My addiction started about 15 years ago. I was recently married and was working as the Network Administrator at Piece Goods in Winston-Salem, a since bankrupt competitor of Michaels. There were only two of us working in the IT department supporting 240 retail stores. Every night those stores transmitted their sales figures, which were then crunched through my database program, coming out the other end as the CEO's daily sales report. One day my boss called me into his office and gave me a pager. Yes, I know that sounds like two soup cans and a string today, but the pager communicated something to my heart - I was important, I was needed, I was indispensable. They needed me to be available at all times in case something went wrong, something only I could fix.
Now my addiction to being needed goes back much farther than that, but that pager introduced me to whole new way of feeling needed. I discovered technology that made me available to anyone at anytime, a constant reminder that I might be needed at any moment. Superman had super-hearing, Batman had the bat-signal searchlight, I had my pager. And like any good Pastor or professional, I now have the latest and greatest smartphone to make me available to anyone who might need me. (Unfortunately, the tongue-in-cheek humor reflects the realities of my heart more than I like to admit).
Not everyone struggles with the need-to-be-needed like I do, but there is a cultural expectation of near constant availability for everyone living in an urban context. We expect everyone to have a cell phone and to answer it when we call. If they can't take our call then they can respond to our text. There are dozens of instant messaging programs so they we can be instantly available anytime we're at our computer. We expect emails to be responded to within hours or a day at the most. And because we expect others to be available to us, we live under the same assumed pressure for ourselves.
In my first post, I mentioned that I had just returned from a five day retreat where there was no access to a cell phone or email. The experience was so freeing, I've tried to leave my cell phone off on Sundays since then. It's been fascinating to pay attention to what goes on inside me whenever I turn my phone off for the day! First I feel rude for making myself unavailable and ignoring people's calls for 24 hours. Then my ATMS flares up (Afraid-To-Miss-Something). By turning off my phone I'm running the risk of missing out on being invited to something or being the last to know about the latest news. ATMS is also what fuels my constant checking of Facebook and Twitter. And then of course there's the painful realization that I'm not as important as I like to believe. So far, my church and the rest of the world have gotten along just as well without me on Sunday afternoons.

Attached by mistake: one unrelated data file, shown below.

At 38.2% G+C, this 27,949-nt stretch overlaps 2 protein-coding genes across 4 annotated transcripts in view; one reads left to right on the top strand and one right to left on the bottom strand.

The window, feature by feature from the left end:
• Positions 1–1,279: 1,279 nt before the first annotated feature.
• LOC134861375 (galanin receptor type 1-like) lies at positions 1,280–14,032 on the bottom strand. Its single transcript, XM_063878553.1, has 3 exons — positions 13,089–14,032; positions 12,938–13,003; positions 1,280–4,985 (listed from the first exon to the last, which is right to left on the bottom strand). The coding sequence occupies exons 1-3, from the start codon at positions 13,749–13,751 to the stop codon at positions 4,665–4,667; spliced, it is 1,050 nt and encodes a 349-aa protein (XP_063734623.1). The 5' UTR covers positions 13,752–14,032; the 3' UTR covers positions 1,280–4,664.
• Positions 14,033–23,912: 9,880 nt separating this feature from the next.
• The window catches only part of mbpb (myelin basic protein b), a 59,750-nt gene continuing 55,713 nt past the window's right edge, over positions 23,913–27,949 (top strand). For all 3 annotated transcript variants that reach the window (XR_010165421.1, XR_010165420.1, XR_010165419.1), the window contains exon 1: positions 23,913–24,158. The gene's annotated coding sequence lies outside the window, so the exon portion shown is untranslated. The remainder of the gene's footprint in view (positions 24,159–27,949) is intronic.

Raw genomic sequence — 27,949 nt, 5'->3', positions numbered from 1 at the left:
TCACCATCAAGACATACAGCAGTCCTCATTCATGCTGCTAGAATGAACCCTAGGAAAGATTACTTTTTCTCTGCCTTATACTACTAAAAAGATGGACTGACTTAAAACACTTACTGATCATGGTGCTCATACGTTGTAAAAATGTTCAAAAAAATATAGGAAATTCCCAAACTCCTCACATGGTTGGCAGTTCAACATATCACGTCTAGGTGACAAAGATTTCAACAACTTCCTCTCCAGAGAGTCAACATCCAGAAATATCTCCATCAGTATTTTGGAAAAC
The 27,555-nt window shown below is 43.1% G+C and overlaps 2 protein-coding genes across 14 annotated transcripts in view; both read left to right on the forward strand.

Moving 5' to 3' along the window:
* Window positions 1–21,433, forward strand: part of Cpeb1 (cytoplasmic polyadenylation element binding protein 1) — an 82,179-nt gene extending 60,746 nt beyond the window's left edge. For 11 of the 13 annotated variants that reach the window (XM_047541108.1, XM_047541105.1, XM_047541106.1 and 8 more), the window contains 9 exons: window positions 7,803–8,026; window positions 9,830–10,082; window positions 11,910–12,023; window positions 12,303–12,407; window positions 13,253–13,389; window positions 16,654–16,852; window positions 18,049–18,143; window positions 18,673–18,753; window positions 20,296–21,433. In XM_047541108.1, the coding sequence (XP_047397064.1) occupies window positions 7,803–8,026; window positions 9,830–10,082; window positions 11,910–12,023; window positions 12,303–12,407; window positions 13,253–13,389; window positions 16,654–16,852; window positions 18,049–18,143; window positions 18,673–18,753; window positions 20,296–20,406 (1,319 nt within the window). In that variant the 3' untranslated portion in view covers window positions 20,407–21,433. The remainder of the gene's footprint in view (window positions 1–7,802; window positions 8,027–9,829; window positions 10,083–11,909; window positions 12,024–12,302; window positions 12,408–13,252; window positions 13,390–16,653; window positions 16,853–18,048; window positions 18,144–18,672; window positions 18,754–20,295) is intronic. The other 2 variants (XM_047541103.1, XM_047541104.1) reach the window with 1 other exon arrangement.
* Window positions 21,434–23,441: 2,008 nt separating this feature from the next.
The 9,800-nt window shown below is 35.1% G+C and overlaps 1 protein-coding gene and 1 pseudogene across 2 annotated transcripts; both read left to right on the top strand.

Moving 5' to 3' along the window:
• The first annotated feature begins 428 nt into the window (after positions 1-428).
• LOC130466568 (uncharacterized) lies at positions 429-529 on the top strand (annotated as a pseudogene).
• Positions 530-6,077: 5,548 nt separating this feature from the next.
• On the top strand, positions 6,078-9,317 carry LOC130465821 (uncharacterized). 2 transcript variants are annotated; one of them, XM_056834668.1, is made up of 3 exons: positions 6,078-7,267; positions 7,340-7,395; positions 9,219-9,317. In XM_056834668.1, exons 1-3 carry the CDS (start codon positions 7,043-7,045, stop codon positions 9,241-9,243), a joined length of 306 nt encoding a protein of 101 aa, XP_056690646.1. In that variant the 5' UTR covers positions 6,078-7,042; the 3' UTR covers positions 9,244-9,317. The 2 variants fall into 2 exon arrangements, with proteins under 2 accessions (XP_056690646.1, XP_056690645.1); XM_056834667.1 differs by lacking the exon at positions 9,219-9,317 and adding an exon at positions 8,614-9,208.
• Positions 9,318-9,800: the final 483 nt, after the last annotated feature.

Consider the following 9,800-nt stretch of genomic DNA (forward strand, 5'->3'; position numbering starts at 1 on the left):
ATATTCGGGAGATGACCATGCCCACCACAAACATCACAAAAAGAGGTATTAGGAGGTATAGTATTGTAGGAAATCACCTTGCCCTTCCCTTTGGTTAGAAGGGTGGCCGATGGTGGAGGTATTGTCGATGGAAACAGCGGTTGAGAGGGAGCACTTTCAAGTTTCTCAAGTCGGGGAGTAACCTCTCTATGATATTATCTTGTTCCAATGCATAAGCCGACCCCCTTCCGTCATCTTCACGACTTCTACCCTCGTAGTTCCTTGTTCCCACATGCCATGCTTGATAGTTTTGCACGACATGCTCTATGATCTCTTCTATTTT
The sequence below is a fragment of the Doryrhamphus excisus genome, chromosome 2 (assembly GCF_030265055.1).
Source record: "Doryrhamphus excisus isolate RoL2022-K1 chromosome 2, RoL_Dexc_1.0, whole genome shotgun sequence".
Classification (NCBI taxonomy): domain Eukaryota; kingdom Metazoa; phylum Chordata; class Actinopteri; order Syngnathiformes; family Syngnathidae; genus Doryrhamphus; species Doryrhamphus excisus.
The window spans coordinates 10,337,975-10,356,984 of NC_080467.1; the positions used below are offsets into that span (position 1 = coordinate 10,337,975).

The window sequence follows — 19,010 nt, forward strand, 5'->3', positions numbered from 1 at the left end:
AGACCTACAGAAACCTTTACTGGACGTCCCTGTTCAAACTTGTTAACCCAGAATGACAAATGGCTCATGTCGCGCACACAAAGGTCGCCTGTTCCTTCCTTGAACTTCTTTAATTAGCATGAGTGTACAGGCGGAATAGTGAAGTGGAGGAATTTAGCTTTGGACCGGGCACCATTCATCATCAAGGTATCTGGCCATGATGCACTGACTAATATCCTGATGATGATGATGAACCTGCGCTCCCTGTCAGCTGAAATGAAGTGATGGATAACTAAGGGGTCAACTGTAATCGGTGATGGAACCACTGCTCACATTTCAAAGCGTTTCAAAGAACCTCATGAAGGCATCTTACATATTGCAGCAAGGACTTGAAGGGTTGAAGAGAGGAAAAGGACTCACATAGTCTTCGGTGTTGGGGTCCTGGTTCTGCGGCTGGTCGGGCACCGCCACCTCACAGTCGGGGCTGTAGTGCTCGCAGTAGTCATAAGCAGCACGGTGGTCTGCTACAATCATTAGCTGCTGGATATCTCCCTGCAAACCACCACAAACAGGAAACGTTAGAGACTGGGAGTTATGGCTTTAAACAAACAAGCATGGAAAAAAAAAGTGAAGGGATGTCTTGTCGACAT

I'm not intending to simply throw stones at technology. I have a smartphone, Facebook account, and Twitter account. And there are ways that technology can aid our spiritual growth. I love having a bible I can reference at anytime in my phone. Knowing what's happening with friends via Facebook and Twitter often makes our face-to-face times more meaningful because we already know some of what's going on in each other's lives. And as Jason mentioned in his PoemFlow post, technology can even slow us down at times. But there is a cost to the constant availability we live with and the technology that keeps us "connected" to the rest of the world. There is a degree of soul distraction that comes with being constantly connected. The regular "ping" of calls, texts, and emails keeps us from being fully present to our own thoughts and hearts, much less attentive to the whispers of God's Spirit within us. Even when the phone isn't ringing the potential for interruption is a source of distraction. There is a reason that couples need times away from the kids to reconnect. Meaningful conversation and times of being fully present to each other are difficult when little Johnny and Suzy might burst in at any moment!
Experiencing God's presence and hearing His voice is difficult in the city. I'm discovering that it is easier though when I'm unplugged and intentionally unavailable to anyone else. In these undistracted times I'm more aware of what's rumbling around in my own heart and more aware of Jesus speaking to the deep places of my soul. Perhaps this is why Jesus told his disciples: "when you pray, go into your room, close the door and pray" (Matt. 6:6).